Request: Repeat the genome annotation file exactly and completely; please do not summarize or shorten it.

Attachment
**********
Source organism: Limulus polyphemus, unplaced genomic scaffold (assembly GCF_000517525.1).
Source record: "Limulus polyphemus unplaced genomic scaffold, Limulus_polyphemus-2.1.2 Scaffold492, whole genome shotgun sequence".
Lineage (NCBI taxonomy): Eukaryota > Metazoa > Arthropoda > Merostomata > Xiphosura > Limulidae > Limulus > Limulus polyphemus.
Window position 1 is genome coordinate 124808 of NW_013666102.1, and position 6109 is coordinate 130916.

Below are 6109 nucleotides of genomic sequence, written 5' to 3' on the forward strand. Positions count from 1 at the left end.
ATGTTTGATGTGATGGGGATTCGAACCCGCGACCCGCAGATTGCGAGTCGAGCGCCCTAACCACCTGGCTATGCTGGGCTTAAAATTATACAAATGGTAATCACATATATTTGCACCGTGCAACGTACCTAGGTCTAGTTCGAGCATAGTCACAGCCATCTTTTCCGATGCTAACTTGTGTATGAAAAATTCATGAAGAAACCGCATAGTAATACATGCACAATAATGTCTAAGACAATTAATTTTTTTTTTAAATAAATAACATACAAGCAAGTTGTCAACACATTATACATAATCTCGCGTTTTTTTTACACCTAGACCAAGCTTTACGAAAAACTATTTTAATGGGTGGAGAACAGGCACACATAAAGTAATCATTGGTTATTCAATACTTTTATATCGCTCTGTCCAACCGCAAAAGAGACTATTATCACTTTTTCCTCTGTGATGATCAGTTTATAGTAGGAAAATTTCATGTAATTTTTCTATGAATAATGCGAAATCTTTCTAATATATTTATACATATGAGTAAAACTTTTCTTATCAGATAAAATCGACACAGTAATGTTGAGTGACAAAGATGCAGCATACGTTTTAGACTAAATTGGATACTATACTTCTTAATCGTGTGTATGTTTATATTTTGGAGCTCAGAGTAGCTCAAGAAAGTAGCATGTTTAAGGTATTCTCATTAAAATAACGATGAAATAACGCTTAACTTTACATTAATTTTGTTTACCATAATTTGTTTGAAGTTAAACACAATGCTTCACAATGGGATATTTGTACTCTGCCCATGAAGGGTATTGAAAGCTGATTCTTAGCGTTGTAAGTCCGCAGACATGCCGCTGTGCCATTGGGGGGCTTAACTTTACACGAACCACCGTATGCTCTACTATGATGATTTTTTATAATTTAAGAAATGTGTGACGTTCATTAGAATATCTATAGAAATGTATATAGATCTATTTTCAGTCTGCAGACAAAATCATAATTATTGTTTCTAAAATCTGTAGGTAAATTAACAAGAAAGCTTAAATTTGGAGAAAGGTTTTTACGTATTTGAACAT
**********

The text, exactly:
Source organism: Limulus polyphemus, unplaced genomic scaffold (assembly GCF_000517525.1).
Source record: "Limulus polyphemus unplaced genomic scaffold, Limulus_polyphemus-2.1.2 Scaffold492, whole genome shotgun sequence".
Lineage (NCBI taxonomy): Eukaryota > Metazoa > Arthropoda > Merostomata > Xiphosura > Limulidae > Limulus > Limulus polyphemus.
Window position 1 is genome coordinate 124808 of NW_013666102.1, and position 6109 is coordinate 130916.

Below are 6109 nucleotides of genomic sequence, written 5' to 3' on the forward strand. Positions count from 1 at the left end.
ATGTTTGATGTGATGGGGATTCGAACCCGCGACCCGCAGATTGCGAGTCGAGCGCCCTAACCACCTGGCTATGCTGGGCTTAAAATTATACAAATGGTAATCACATATATTTGCACCGTGCAACGTACCTAGGTCTAGTTCGAGCATAGTCACAGCCATCTTTTCCGATGCTAACTTGTGTATGAAAAATTCATGAAGAAACCGCATAGTAATACATGCACAATAATGTCTAAGACAATTAATTTTTTTTTTAAATAAATAACATACAAGCAAGTTGTCAACACATTATACATAATCTCGCGTTTTTTTTACACCTAGACCAAGCTTTACGAAAAACTATTTTAATGGGTGGAGAACAGGCACACATAAAGTAATCATTGGTTATTCAATACTTTTATATCGCTCTGTCCAACCGCAAAAGAGACTATTATCACTTTTTCCTCTGTGATGATCAGTTTATAGTAGGAAAATTTCATGTAATTTTTCTATGAATAATGCGAAATCTTTCTAATATATTTATACATATGAGTAAAACTTTTCTTATCAGATAAAATCGACACAGTAATGTTGAGTGACAAAGATGCAGCATACGTTTTAGACTAAATTGGATACTATACTTCTTAATCGTGTGTATGTTTATATTTTGGAGCTCAGAGTAGCTCAAGAAAGTAGCATGTTTAAGGTATTCTCATTAAAATAACGATGAAATAACGCTTAACTTTACATTAATTTTGTTTACCATAATTTGTTTGAAGTTAAACACAATGCTTCACAATGGGATATTTGTACTCTGCCCATGAAGGGTATTGAAAGCTGATTCTTAGCGTTGTAAGTCCGCAGACATGCCGCTGTGCCATTGGGGGGCTTAACTTTACACGAACCACCGTATGCTCTACTATGATGATTTTTTATAATTTAAGAAATGTGTGACGTTCATTAGAATATCTATAGAAATGTATATAGATCTATTTTCAGTCTGCAGACAAAATCATAATTATTGTTTCTAAAATCTGTAGGTAAATTAACAAGAAAGCTTAAATTTGGAGAAAGGTTTTTACGTATTTGAACAT